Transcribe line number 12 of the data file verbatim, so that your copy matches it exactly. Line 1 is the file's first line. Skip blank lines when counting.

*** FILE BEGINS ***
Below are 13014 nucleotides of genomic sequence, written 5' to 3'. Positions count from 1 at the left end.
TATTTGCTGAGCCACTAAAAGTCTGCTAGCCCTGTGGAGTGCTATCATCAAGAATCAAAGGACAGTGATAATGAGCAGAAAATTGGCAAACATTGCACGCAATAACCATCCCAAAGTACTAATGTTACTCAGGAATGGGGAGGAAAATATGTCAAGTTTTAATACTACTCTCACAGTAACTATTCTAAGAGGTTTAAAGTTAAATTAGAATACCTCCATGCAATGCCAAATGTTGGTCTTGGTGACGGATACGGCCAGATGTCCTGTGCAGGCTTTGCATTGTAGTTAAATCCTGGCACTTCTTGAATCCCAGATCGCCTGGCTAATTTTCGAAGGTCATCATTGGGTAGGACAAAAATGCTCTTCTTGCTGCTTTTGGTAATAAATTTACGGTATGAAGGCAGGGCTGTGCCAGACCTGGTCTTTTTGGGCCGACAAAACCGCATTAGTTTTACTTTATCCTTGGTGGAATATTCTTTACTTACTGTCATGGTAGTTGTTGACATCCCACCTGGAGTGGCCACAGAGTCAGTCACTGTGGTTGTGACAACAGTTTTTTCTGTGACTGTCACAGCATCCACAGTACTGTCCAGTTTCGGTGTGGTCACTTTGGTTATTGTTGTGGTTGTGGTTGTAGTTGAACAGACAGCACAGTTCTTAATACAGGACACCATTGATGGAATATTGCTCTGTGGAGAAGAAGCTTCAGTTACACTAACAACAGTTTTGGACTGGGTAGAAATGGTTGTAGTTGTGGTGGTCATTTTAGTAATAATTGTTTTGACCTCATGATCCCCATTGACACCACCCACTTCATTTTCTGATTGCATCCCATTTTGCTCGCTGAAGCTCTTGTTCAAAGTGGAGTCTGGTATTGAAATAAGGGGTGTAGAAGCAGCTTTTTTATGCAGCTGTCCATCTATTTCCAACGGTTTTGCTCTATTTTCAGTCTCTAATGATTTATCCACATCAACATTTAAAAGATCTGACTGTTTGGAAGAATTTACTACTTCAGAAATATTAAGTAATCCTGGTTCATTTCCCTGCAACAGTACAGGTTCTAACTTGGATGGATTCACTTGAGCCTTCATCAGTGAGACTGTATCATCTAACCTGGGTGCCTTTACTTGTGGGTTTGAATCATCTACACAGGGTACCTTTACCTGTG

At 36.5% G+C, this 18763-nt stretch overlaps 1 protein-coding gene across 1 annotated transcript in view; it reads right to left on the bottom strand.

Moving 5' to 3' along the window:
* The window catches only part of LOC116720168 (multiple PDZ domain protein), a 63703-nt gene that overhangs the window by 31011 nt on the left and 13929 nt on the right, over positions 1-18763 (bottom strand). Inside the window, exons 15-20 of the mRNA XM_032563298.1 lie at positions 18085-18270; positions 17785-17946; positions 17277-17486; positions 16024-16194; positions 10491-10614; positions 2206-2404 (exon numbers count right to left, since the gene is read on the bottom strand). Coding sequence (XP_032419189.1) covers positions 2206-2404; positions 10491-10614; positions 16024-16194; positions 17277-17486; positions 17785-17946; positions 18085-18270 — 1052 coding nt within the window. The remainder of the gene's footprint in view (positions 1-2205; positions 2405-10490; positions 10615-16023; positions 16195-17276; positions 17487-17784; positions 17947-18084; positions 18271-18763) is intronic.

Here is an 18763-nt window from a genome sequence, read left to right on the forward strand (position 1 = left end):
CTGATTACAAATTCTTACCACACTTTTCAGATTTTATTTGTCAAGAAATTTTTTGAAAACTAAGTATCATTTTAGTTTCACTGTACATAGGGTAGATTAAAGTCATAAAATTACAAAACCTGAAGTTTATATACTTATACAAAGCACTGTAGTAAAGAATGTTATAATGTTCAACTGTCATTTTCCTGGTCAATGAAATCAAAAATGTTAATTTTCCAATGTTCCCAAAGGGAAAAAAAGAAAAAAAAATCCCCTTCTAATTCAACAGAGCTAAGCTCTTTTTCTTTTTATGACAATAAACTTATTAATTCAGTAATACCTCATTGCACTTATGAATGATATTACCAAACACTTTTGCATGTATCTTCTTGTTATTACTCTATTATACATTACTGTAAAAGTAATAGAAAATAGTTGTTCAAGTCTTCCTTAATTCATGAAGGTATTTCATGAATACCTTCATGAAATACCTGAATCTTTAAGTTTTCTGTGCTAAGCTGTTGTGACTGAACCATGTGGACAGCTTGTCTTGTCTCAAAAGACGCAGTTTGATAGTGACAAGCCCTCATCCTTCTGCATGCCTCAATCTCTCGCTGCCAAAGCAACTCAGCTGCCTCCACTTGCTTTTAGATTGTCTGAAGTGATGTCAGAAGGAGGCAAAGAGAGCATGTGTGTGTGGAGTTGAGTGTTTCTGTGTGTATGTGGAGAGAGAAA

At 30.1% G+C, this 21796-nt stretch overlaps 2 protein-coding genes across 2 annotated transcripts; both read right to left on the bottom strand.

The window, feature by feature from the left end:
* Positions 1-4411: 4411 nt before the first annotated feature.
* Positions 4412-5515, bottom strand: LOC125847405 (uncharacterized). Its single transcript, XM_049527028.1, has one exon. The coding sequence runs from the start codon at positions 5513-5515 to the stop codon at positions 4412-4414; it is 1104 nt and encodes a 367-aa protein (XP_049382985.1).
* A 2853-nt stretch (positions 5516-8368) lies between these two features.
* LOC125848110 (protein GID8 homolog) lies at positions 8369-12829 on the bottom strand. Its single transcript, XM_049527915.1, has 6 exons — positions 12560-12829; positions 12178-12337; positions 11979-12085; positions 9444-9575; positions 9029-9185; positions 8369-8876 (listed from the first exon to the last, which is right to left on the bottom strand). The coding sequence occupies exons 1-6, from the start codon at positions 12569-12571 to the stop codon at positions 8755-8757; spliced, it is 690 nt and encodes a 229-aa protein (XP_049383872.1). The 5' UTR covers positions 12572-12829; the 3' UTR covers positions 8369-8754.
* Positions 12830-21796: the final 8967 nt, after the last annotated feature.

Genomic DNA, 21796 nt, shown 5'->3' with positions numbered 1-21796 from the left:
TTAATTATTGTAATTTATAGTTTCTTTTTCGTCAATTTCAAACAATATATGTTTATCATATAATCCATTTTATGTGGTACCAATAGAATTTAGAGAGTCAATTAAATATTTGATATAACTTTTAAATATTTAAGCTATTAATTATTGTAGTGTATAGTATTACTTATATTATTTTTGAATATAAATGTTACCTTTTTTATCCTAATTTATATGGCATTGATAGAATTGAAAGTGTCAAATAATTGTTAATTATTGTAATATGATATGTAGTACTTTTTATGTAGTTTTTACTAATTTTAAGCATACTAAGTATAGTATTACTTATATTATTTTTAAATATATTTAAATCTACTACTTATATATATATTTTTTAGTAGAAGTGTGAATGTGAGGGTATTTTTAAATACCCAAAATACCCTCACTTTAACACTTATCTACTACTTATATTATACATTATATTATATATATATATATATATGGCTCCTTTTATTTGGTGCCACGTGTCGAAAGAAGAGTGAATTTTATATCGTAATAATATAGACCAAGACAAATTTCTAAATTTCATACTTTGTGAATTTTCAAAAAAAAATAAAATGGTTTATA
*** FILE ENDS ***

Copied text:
* A 2853-nt stretch (positions 5516-8368) lies between these two features.